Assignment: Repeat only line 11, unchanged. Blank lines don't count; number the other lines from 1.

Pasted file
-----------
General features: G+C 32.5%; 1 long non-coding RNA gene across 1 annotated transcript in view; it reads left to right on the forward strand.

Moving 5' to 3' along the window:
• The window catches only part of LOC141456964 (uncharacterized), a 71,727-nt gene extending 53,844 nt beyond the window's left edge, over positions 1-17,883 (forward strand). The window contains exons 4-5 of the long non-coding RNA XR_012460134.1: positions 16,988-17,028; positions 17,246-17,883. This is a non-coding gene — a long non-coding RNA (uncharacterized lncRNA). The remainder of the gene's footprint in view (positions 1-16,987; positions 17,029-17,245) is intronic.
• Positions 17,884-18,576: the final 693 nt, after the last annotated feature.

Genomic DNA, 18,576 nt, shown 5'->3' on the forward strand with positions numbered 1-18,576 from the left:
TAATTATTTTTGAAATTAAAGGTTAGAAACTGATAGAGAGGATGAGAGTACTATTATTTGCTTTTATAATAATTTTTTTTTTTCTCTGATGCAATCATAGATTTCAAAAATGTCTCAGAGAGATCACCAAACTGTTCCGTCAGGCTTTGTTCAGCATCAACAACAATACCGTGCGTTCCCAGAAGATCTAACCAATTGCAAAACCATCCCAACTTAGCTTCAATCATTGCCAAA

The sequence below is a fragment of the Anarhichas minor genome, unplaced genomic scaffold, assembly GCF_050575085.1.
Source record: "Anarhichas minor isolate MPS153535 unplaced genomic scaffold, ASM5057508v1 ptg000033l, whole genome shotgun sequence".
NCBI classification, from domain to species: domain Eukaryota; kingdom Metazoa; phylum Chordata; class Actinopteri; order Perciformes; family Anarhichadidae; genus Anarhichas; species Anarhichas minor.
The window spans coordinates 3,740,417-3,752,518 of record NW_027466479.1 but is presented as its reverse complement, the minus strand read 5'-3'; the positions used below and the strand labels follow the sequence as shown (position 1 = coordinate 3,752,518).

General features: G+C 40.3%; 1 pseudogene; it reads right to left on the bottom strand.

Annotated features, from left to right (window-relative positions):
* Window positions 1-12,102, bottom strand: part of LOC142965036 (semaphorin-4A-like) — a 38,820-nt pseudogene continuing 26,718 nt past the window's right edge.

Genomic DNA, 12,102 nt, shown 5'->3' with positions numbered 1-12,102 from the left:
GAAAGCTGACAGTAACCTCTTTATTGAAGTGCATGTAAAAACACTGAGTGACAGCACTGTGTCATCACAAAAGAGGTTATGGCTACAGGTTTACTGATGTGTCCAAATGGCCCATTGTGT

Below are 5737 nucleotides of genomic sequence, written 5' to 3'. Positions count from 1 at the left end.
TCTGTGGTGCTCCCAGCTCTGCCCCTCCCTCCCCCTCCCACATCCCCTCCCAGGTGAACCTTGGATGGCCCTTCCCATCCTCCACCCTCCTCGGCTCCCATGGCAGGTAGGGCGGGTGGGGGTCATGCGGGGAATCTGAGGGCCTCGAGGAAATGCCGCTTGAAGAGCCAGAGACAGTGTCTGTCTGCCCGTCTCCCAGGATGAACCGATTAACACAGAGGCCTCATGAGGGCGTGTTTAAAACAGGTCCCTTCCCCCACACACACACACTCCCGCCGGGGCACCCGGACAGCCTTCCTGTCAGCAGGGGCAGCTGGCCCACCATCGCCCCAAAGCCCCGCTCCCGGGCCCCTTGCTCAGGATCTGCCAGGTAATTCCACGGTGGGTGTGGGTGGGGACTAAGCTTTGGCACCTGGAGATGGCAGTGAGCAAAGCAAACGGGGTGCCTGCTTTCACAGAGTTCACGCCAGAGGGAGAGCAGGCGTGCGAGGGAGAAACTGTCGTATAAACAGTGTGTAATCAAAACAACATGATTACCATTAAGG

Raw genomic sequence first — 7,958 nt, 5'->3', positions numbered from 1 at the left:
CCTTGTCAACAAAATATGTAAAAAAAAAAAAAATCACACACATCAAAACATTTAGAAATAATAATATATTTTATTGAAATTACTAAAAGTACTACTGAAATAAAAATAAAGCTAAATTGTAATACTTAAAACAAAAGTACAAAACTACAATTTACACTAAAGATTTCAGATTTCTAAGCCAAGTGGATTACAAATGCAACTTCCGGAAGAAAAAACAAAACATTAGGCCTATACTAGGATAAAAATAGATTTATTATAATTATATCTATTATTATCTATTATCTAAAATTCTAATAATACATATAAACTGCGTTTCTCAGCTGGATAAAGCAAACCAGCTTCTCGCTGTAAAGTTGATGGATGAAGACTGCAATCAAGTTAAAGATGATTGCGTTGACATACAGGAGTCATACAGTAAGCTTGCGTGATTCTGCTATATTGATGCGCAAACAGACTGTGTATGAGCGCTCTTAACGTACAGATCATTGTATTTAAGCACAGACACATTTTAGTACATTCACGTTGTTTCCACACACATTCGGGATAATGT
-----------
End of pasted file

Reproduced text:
General features: G+C 40.3%; 1 pseudogene; it reads right to left on the bottom strand.